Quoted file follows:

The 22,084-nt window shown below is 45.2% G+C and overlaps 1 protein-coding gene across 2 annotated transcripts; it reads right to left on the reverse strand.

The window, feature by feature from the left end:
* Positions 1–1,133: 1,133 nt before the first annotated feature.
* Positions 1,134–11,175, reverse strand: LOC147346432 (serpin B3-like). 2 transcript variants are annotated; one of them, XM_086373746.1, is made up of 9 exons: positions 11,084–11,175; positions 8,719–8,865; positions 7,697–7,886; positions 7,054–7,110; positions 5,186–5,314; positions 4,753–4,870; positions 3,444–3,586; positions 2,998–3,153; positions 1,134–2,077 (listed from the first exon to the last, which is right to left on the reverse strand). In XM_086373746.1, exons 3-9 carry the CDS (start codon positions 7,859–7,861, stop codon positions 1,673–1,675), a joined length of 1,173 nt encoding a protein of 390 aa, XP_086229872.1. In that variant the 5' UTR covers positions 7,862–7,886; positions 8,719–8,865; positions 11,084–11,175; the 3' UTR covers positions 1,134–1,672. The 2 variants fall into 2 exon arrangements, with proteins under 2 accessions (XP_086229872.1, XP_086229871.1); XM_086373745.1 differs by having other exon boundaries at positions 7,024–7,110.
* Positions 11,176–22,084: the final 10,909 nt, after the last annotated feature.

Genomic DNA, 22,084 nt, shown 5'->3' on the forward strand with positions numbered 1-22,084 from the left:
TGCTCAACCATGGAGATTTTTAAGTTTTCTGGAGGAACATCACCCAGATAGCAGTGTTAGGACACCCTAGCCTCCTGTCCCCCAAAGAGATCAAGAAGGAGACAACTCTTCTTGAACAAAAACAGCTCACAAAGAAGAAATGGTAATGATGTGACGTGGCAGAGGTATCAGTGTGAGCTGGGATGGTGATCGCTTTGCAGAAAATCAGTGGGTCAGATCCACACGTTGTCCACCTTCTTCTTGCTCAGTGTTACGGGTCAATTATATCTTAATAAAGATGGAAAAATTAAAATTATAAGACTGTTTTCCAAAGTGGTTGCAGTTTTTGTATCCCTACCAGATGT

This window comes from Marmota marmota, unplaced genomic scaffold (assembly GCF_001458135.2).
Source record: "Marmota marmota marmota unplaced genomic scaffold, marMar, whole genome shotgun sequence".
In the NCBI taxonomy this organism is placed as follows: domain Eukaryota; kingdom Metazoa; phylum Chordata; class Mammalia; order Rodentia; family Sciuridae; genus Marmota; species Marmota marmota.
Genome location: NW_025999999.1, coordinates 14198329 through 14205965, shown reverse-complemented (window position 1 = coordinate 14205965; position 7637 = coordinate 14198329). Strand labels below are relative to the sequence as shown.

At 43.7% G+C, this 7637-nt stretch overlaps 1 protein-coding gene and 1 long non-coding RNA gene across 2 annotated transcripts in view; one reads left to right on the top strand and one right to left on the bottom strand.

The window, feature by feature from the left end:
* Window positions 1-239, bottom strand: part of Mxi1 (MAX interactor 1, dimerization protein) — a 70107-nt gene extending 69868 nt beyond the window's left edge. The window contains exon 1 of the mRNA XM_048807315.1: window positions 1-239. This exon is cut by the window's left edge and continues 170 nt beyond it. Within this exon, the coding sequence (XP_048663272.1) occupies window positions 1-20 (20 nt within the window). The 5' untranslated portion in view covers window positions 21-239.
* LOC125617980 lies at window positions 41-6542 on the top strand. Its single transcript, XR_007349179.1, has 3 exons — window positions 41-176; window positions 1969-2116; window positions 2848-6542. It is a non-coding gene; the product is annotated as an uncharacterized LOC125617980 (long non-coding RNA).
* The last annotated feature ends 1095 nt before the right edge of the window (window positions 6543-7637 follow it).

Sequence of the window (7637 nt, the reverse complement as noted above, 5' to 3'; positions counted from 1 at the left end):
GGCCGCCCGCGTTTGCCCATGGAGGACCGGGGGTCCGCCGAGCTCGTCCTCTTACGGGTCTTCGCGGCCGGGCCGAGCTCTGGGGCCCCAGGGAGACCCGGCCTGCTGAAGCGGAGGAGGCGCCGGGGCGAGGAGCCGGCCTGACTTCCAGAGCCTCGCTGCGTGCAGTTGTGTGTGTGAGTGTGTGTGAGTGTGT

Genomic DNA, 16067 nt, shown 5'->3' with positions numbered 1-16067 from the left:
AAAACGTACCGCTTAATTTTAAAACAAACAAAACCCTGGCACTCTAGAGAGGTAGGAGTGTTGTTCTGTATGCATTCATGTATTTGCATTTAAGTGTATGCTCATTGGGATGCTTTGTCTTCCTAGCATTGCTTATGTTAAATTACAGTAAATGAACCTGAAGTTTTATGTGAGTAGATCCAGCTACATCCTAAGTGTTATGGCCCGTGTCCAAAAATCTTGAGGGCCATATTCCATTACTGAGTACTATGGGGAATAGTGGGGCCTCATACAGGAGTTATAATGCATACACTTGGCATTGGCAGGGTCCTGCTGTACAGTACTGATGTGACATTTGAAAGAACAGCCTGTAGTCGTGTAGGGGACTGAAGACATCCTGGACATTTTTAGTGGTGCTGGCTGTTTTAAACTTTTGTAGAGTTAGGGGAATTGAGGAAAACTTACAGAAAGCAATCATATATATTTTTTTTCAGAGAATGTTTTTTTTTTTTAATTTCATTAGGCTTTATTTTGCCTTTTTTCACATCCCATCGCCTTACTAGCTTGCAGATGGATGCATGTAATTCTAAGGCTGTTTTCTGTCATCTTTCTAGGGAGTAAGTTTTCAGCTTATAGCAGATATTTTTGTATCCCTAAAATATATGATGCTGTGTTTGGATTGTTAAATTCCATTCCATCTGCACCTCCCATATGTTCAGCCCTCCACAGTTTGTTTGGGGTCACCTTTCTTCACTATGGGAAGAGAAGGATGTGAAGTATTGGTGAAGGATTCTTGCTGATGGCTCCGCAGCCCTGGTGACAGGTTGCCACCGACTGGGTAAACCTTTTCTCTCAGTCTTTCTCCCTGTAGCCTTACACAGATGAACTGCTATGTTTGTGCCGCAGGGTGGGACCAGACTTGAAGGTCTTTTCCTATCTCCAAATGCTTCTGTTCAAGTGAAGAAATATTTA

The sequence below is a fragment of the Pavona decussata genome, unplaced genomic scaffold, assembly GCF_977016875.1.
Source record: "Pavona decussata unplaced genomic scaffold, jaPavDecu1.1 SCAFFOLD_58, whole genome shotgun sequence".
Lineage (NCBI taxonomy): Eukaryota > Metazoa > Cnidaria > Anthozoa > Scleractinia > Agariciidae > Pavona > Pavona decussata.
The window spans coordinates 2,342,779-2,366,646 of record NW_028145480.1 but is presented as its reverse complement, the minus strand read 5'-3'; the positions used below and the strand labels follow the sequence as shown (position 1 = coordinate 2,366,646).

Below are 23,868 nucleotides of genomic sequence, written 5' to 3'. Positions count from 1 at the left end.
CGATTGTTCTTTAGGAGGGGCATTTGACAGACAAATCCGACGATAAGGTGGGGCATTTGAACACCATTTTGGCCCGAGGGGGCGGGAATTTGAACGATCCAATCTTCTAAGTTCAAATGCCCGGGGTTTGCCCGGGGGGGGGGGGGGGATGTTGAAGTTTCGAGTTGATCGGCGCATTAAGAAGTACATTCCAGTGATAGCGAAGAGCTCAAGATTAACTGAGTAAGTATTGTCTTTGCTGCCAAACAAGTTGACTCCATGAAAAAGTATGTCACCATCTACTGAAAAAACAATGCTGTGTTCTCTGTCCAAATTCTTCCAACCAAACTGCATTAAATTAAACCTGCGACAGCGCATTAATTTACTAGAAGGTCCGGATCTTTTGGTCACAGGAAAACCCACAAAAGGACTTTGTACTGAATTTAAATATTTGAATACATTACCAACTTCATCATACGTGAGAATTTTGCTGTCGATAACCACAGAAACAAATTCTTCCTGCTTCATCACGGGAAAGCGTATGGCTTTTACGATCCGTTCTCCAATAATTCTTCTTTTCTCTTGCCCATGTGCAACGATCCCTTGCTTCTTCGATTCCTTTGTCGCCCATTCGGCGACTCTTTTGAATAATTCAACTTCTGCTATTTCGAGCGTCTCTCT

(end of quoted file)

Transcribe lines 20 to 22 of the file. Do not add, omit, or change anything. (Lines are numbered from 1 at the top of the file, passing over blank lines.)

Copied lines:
AAAACGTACCGCTTAATTTTAAAACAAACAAAACCCTGGCACTCTAGAGAGGTAGGAGTGTTGTTCTGTATGCATTCATGTATTTGCATTTAAGTGTATGCTCATTGGGATGCTTTGTCTTCCTAGCATTGCTTATGTTAAATTACAGTAAATGAACCTGAAGTTTTATGTGAGTAGATCCAGCTACATCCTAAGTGTTATGGCCCGTGTCCAAAAATCTTGAGGGCCATATTCCATTACTGAGTACTATGGGGAATAGTGGGGCCTCATACAGGAGTTATAATGCATACACTTGGCATTGGCAGGGTCCTGCTGTACAGTACTGATGTGACATTTGAAAGAACAGCCTGTAGTCGTGTAGGGGACTGAAGACATCCTGGACATTTTTAGTGGTGCTGGCTGTTTTAAACTTTTGTAGAGTTAGGGGAATTGAGGAAAACTTACAGAAAGCAATCATATATATTTTTTTTCAGAGAATGTTTTTTTTTTTTAATTTCATTAGGCTTTATTTTGCCTTTTTTCACATCCCATCGCCTTACTAGCTTGCAGATGGATGCATGTAATTCTAAGGCTGTTTTCTGTCATCTTTCTAGGGAGTAAGTTTTCAGCTTATAGCAGATATTTTTGTATCCCTAAAATATATGATGCTGTGTTTGGATTGTTAAATTCCATTCCATCTGCACCTCCCATATGTTCAGCCCTCCACAGTTTGTTTGGGGTCACCTTTCTTCACTATGGGAAGAGAAGGATGTGAAGTATTGGTGAAGGATTCTTGCTGATGGCTCCGCAGCCCTGGTGACAGGTTGCCACCGACTGGGTAAACCTTTTCTCTCAGTCTTTCTCCCTGTAGCCTTACACAGATGAACTGCTATGTTTGTGCCGCAGGGTGGGACCAGACTTGAAGGTCTTTTCCTATCTCCAAATGCTTCTGTTCAAGTGAAGAAATATTTA

The sequence below is a fragment of the Pavona decussata genome, unplaced genomic scaffold, assembly GCF_977016875.1.
Source record: "Pavona decussata unplaced genomic scaffold, jaPavDecu1.1 SCAFFOLD_58, whole genome shotgun sequence".